SAN DIEGO, a city, port of entry and the county-seat of San Diego county, in S. California, U.S.A., on the Pacific Ocean, about 10 m. N. of the Mexican border, and about 126 m. (by rail) S.E. of Los Angeles. Pop. (1880) 2637; (1890) 16,159; (1900) 17,700, of whom 3768 were foreign-born; (1910 census) 39,578. It is served by numerous steamship lines and by the Atchison, Topeka & Santa Fe, the Los Angeles & San Diego Beach, the San Diego Southern, and the San Diego, Cuyamaca & Eastern railways. A railway between Yuma, Arizona, and San Diego was under construction in 1910. The harbour, next to that of San Francisco the best in California, has an area of some 22 sq. m. The Federal government has made various improvements in the harbour, building a jetty 7500 ft. long on Zuninga Shoal at the entrance and making a channel 225 ft. wide and 27-28 ft. deep at low tide. The city site, which is a strip of land 25m. long' and 2 to 4 m. wide, is nearly level near the bay. San Diego is the seat of a State Normal School and has a Carnegie library. There is a coaling station of the United States Navy, and the United States government maintains a garrison in Fort Rosecrans. At Coronado (pop. 1900, 935) across the bay are Coronado Beach, and the Hotel del Coronado, with fine botanical and 'Japanese gardens; on the beach people live in tents except in the stormier season. Within the city, on the top of Point Loma, is the Theosophical Institution of the " Universal Brotherhood." San Diego has one of the most equable climates in the world, and there are several sanatoriums here. The economic interests centre in fruit culture, especially the raising of citrus fruits and of raisin grapes. There are also warehouses, foundries, lumber yards, saw-mills and planing-mills logs are rafted here from Washington and Oregon. National City (pop. 1900, 1086), adjoining San Diego on the S. and the S. terminus of the Atchison, Topeka & Santa F6 system, has large interests in lemon packing and the manufacture of oil, citric acid and other lemon by-products. In 1905 the total value of the factory products of the city was $1,974,430 (194-8 % more than in 1900).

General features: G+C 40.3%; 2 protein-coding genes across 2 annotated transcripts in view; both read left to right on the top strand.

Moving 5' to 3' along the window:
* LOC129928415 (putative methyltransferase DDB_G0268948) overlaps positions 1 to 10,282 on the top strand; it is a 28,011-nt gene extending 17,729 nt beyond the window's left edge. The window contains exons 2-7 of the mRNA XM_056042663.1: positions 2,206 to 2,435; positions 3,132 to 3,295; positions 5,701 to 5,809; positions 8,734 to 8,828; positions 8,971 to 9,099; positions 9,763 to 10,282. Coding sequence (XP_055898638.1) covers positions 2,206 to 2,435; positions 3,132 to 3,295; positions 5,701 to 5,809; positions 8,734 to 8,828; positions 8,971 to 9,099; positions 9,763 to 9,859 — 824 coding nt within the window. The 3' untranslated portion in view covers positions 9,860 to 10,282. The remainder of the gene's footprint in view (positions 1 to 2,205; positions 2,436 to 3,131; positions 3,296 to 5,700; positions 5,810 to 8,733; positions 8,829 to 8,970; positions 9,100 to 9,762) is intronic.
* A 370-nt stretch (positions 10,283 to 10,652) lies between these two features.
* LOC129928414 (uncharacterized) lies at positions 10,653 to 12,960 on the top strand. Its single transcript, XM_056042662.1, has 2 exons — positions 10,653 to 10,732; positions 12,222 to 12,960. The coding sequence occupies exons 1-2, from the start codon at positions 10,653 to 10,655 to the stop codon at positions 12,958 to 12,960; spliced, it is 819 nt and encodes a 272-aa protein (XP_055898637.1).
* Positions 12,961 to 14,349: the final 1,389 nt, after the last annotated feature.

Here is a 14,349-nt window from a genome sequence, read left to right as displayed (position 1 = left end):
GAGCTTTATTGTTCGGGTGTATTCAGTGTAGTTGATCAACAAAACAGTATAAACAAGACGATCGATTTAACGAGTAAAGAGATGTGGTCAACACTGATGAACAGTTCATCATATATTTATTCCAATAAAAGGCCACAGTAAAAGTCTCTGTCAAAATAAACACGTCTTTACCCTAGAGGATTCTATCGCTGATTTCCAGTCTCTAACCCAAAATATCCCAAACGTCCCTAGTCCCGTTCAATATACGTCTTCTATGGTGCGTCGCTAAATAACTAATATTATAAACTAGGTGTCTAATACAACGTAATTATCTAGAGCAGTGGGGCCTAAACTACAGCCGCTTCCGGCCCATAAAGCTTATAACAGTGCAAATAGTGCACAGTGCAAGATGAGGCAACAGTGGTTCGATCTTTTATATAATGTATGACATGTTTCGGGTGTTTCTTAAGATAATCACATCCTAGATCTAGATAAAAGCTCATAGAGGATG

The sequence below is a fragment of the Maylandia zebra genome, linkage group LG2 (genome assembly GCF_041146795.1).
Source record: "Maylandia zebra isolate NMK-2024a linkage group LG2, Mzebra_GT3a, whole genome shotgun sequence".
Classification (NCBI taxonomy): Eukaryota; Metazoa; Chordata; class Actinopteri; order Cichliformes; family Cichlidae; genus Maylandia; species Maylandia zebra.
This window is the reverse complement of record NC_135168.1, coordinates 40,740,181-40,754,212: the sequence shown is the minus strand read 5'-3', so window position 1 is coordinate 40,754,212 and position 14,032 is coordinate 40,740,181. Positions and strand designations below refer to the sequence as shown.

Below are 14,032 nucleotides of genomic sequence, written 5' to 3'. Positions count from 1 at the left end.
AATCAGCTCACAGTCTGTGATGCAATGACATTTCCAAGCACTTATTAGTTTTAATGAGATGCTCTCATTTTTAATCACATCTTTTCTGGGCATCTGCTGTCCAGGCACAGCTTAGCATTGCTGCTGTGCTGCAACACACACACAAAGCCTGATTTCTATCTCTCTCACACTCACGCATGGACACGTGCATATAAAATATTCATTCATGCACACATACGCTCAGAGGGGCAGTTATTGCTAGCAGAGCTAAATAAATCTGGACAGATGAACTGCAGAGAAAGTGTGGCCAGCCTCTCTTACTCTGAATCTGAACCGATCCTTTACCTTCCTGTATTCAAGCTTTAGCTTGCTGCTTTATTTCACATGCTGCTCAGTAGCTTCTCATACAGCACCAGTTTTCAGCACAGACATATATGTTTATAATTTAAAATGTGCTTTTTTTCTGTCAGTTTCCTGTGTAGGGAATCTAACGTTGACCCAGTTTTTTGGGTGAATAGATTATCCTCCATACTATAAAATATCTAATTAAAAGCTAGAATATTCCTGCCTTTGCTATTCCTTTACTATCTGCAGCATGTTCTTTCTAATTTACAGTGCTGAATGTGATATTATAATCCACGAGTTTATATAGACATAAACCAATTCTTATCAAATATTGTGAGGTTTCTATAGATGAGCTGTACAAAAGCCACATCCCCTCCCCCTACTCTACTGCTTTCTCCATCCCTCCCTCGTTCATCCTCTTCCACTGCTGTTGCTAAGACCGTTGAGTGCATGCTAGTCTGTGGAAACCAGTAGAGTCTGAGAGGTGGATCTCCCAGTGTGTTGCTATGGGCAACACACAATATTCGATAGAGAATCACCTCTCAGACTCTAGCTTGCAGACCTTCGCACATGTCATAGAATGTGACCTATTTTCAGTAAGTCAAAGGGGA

San Diego is under the commission form of government; in 1905 the city secured as a charter right the power to " recall " by petition any unsatisfactory city official and to elect another in his place, and the initiative and referendum were incorporated in the charter, but were practically inoperative for several years. By a charter amendment of 1909, the city is governed by a commission of a mayor and five councilmen, elected at large.
About 4 m. N. of the business centre of San Diego is the site of the first Spanish settlement hi Upper California. It was occupied in April 1769; a Franciscan " mission " (the earliest of twenty-one established in California) was founded on the 16th of July, and a military presidio somewhat later. San Diego began the first revolution against Governor M. Victoria and Mexican authority in 1831, but was intensely loyal in opposition to Governor J. B. Alvarado and the northern towns in 1836. It was made a port of entry in 1828. In 1840 it had a population of 140. It was occupied by the American forces in July 1846, and was reoccupied in November after temporary dispossession by the Californians, no blood being shed in these disturbances. In 1850 it was incorporated as a city, but did not grow, and lost its charter in 1852. In 1867 it had only a dozen inhabitants. A land promoter, A. E. Horton (d. 1909), then laid out a new city about 3 m. S. of the old. Its population increased to 2300 in 1870, and this new San Diegojwas incorporated in 1872, and was made a port of entry in 1873. The old town still has many ruined adobe houses, and the old " mission " is fairly well preserved. The prosperity of 1867-1873 was'followed by a disastrous crash in 1873-1874, and little progress was made until 1884, when San Diego was reached by the Santa Fe railway system. After 1900 the growth of the city was again very rapid.
Note - this article incorporates content from Encyclopaedia Britannica, Eleventh Edition, (1910-1911)